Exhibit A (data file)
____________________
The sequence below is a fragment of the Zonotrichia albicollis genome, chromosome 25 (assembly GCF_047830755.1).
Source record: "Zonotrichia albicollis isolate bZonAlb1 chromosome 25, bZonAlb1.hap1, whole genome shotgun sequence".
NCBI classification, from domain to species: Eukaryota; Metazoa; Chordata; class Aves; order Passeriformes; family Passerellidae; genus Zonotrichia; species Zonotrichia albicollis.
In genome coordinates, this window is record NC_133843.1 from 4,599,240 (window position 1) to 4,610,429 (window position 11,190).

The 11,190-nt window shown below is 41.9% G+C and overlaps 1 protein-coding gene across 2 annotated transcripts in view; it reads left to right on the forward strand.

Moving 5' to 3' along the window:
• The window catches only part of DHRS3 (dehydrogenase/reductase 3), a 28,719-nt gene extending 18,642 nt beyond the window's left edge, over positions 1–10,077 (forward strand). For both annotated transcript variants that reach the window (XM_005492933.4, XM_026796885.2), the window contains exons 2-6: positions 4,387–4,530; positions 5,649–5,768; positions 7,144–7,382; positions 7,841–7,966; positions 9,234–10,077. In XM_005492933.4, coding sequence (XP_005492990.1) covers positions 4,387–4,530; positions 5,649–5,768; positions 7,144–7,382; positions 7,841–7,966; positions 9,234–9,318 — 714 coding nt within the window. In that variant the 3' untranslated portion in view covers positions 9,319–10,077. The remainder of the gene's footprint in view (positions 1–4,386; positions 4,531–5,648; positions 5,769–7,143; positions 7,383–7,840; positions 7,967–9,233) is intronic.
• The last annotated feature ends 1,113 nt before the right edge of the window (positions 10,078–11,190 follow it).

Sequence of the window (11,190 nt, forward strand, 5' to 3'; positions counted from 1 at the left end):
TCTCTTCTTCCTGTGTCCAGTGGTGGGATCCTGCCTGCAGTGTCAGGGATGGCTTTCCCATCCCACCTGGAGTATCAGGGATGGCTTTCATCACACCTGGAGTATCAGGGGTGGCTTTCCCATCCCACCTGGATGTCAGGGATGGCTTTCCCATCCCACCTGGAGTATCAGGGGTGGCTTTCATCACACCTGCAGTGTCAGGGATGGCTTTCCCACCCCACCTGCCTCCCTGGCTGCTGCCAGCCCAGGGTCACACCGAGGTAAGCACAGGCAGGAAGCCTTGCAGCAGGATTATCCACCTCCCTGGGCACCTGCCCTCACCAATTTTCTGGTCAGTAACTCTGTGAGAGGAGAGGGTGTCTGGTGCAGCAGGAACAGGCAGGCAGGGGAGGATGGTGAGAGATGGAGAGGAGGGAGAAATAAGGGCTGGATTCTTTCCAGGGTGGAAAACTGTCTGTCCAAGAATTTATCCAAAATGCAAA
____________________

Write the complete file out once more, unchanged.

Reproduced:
The sequence below is a fragment of the Zonotrichia albicollis genome, chromosome 25 (assembly GCF_047830755.1).
Source record: "Zonotrichia albicollis isolate bZonAlb1 chromosome 25, bZonAlb1.hap1, whole genome shotgun sequence".
NCBI classification, from domain to species: Eukaryota; Metazoa; Chordata; class Aves; order Passeriformes; family Passerellidae; genus Zonotrichia; species Zonotrichia albicollis.
In genome coordinates, this window is record NC_133843.1 from 4,599,240 (window position 1) to 4,610,429 (window position 11,190).

The 11,190-nt window shown below is 41.9% G+C and overlaps 1 protein-coding gene across 2 annotated transcripts in view; it reads left to right on the forward strand.

Moving 5' to 3' along the window:
• The window catches only part of DHRS3 (dehydrogenase/reductase 3), a 28,719-nt gene extending 18,642 nt beyond the window's left edge, over positions 1–10,077 (forward strand). For both annotated transcript variants that reach the window (XM_005492933.4, XM_026796885.2), the window contains exons 2-6: positions 4,387–4,530; positions 5,649–5,768; positions 7,144–7,382; positions 7,841–7,966; positions 9,234–10,077. In XM_005492933.4, coding sequence (XP_005492990.1) covers positions 4,387–4,530; positions 5,649–5,768; positions 7,144–7,382; positions 7,841–7,966; positions 9,234–9,318 — 714 coding nt within the window. In that variant the 3' untranslated portion in view covers positions 9,319–10,077. The remainder of the gene's footprint in view (positions 1–4,386; positions 4,531–5,648; positions 5,769–7,143; positions 7,383–7,840; positions 7,967–9,233) is intronic.
• The last annotated feature ends 1,113 nt before the right edge of the window (positions 10,078–11,190 follow it).

Sequence of the window (11,190 nt, forward strand, 5' to 3'; positions counted from 1 at the left end):
TCTCTTCTTCCTGTGTCCAGTGGTGGGATCCTGCCTGCAGTGTCAGGGATGGCTTTCCCATCCCACCTGGAGTATCAGGGATGGCTTTCATCACACCTGGAGTATCAGGGGTGGCTTTCCCATCCCACCTGGATGTCAGGGATGGCTTTCCCATCCCACCTGGAGTATCAGGGGTGGCTTTCATCACACCTGCAGTGTCAGGGATGGCTTTCCCACCCCACCTGCCTCCCTGGCTGCTGCCAGCCCAGGGTCACACCGAGGTAAGCACAGGCAGGAAGCCTTGCAGCAGGATTATCCACCTCCCTGGGCACCTGCCCTCACCAATTTTCTGGTCAGTAACTCTGTGAGAGGAGAGGGTGTCTGGTGCAGCAGGAACAGGCAGGCAGGGGAGGATGGTGAGAGATGGAGAGGAGGGAGAAATAAGGGCTGGATTCTTTCCAGGGTGGAAAACTGTCTGTCCAAGAATTTATCCAAAATGCAAA